MANASSAS, Va. — Prosecutors say that 15-month-old Prince McLeod Rams died at the hands of a father who drowned him in an apparent attempt to collect on more than $500,000 in life-insurance policies. The father, Joaquin Shadow Rams, told authorities he merely gave his son a cold bath in an attempt to arrest a fever-induced seizure.
Regardless, the result was gruesome, according to court testimony Monday. One of the medics who attempted to revive the toddler testified that she and her colleagues found the boy naked, cold and clammy, no longer breathing and his lips turned blue. His body temperature was only 91 degrees when he arrived at the hospital in a futile attempt to revive him.
The evidence that emerged at Monday’s preliminary hearing was enough for Juvenile and Domestic Relations Court Judge Paul Gluchowski to find probable cause to certify murder charges against Rams to a grand jury. Rams will remain in custody while he awaits trial.
The investigation into Prince Rams’ death has prompted authorities to renew investigations into the deaths of two other deaths of people close to Joaquin Rams: the still-unsolved shooting of his ex-girlfriend Shawn K. Mason in 2003 and the 2008 death of Joaquin Rams’ mother, which was classified a suicide.
At Monday’s hearing, defense attorney Timothy Olmstead tried to raise doubts about the medical examiner’s ruling of a drowning. Assistant chief medical examiner Constance DiAngelo testified that she found 12 ounces of what appeared to be water in the toddler’s intestines, as well as in the boy’s lungs and sinuses — all indicative of a drowning.
There was testimony that Prince suffered seizures brought on by fevers, but DiAngelo said those seizures are not fatal, and that it did not make sense that Prince’s body temperature would have dropped so quickly to 91 degrees if he had been suffering a fever strong enough to induce a seizure.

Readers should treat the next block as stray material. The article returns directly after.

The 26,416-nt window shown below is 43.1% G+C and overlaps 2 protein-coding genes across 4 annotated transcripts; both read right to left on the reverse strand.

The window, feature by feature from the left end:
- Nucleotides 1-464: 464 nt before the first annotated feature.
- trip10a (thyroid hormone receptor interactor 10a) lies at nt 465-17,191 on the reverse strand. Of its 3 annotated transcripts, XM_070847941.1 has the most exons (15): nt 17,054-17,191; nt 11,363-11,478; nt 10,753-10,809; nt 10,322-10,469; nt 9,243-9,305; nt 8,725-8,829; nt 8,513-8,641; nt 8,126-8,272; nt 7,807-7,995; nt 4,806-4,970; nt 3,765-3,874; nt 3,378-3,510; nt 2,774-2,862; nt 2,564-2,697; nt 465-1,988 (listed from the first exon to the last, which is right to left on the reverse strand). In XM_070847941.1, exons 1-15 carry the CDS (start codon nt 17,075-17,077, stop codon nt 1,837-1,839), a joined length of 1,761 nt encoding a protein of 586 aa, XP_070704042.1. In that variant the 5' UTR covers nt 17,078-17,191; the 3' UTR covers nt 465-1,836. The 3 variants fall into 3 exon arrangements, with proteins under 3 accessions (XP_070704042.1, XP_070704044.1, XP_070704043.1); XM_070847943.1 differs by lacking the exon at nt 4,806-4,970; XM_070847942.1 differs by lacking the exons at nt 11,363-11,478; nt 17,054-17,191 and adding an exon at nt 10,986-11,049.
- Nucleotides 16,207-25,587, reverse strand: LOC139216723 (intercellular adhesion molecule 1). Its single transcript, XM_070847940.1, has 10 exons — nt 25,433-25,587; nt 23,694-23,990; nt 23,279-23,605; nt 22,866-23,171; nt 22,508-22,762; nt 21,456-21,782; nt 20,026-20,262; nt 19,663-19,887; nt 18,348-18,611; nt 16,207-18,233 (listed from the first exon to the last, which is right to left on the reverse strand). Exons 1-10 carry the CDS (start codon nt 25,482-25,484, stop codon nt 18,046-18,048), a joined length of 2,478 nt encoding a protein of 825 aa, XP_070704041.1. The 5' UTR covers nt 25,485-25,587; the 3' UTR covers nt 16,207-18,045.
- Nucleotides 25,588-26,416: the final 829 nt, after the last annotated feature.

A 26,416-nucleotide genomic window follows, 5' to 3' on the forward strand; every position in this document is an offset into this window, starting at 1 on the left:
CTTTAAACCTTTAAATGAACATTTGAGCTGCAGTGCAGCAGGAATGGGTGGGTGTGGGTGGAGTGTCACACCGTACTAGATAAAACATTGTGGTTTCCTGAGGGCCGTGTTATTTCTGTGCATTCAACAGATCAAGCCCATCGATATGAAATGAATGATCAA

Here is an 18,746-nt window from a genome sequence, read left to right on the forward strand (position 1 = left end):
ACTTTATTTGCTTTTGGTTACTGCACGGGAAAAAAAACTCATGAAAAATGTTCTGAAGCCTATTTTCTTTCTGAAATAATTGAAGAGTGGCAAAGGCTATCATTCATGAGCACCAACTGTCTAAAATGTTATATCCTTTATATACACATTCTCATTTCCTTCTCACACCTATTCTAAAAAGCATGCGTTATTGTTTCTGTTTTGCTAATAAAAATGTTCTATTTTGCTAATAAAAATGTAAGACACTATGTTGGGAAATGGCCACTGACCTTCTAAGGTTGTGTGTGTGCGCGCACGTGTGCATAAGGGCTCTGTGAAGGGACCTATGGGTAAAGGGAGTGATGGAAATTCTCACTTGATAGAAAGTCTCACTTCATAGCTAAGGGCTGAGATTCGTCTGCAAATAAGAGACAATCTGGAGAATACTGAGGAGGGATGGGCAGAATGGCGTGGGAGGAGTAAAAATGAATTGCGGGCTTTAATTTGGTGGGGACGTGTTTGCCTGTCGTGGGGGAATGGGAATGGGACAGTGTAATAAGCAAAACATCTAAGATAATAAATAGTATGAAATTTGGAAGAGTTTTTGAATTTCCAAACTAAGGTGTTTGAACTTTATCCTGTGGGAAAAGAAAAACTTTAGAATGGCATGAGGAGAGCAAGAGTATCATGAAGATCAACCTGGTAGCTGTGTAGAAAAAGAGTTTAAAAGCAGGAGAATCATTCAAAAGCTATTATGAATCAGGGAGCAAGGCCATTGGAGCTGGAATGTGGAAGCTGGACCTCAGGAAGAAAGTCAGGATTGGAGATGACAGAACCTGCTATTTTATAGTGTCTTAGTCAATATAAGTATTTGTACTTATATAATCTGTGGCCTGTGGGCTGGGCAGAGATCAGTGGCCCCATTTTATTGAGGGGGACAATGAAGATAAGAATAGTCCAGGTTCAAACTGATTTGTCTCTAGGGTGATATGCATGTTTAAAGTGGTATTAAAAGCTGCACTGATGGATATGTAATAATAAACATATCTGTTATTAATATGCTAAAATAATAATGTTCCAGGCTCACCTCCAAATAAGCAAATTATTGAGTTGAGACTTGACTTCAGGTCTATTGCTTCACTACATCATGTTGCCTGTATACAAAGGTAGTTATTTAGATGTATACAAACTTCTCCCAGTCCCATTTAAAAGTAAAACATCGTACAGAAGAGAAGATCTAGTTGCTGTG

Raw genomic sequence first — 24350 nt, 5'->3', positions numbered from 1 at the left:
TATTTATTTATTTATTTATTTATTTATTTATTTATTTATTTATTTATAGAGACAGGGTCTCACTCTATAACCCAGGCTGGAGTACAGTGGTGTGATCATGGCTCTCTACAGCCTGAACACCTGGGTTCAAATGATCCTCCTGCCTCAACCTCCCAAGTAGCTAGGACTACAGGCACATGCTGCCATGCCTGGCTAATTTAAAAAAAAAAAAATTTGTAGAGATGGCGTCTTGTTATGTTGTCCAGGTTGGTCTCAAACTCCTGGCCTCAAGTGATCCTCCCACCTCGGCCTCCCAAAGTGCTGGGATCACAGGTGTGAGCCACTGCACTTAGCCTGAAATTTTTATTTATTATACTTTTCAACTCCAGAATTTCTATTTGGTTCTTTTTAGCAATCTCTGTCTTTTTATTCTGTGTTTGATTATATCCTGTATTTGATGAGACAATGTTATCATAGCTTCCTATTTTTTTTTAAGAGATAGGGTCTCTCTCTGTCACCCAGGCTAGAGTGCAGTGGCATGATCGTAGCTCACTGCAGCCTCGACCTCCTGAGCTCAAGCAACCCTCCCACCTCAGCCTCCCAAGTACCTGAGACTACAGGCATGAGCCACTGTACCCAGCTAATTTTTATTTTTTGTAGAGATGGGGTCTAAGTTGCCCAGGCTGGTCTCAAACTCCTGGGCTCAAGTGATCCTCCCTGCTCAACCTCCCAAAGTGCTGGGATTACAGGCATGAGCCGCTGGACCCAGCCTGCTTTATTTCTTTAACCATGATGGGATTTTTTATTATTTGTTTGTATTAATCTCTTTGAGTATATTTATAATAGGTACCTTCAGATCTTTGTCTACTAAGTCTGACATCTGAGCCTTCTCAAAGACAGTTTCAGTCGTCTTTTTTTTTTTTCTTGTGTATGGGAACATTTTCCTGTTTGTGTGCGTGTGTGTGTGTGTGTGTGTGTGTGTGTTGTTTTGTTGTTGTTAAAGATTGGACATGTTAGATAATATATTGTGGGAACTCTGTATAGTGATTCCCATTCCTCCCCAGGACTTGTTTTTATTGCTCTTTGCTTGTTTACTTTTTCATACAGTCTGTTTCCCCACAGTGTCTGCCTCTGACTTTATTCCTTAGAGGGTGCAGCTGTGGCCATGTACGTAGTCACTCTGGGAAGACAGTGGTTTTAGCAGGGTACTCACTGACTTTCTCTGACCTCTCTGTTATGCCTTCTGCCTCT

The boy’s mother, Hera McLeod, testified that she provided detailed instructions on how Prince was to be cared for to keep his fever down, including the use of non-prescription fever reducers like children’s Advil and Tylenol. Never was there a suggestion that Prince should be submerged in a cold bath to reduce his fever, she said.
Olmstead said after the hearing that “we believe (Prince) was ill, and that was the contributing factor” in his death.
Prosecutors have previously said that Joaquin Rams had taken out unusually large life-insurance policies on his son, but that did not come up during Monday’s hearing. Outside court, Olmstead declined comment on why such large policies had been taken out.
Prince died in October, on just the fourth unsupervised visit that a Montgomery County, Md., judge had ordered over Hera McLeod’s objections. McLeod, an intelligence analyst who was a contestant on the CBS reality show “The Amazing Race,” had opposed unsupervised visitation, fearing for her son’s safety.
Among those who attended Monday’s hearing was Sheryl Mason, whose daughter Shawn Mason once dated Rams and whose 2003 shooting death remains unsolved. She said that she remains optimistic that charges will be filed in her daughter’s death, but for now is gratified that the case against Rams is progressing in Prince’s death.
“It’s time for him to pay for everything he’s done,” she said.
As the case goes forward, prosecutors have the option to seek the death penalty under Virginia law, which allows capital murder in cases when the victim is under age 14. After Monday’s hearing, McLeod said she would favor a capital case.
“I almost don’t really look at him as human,” she said.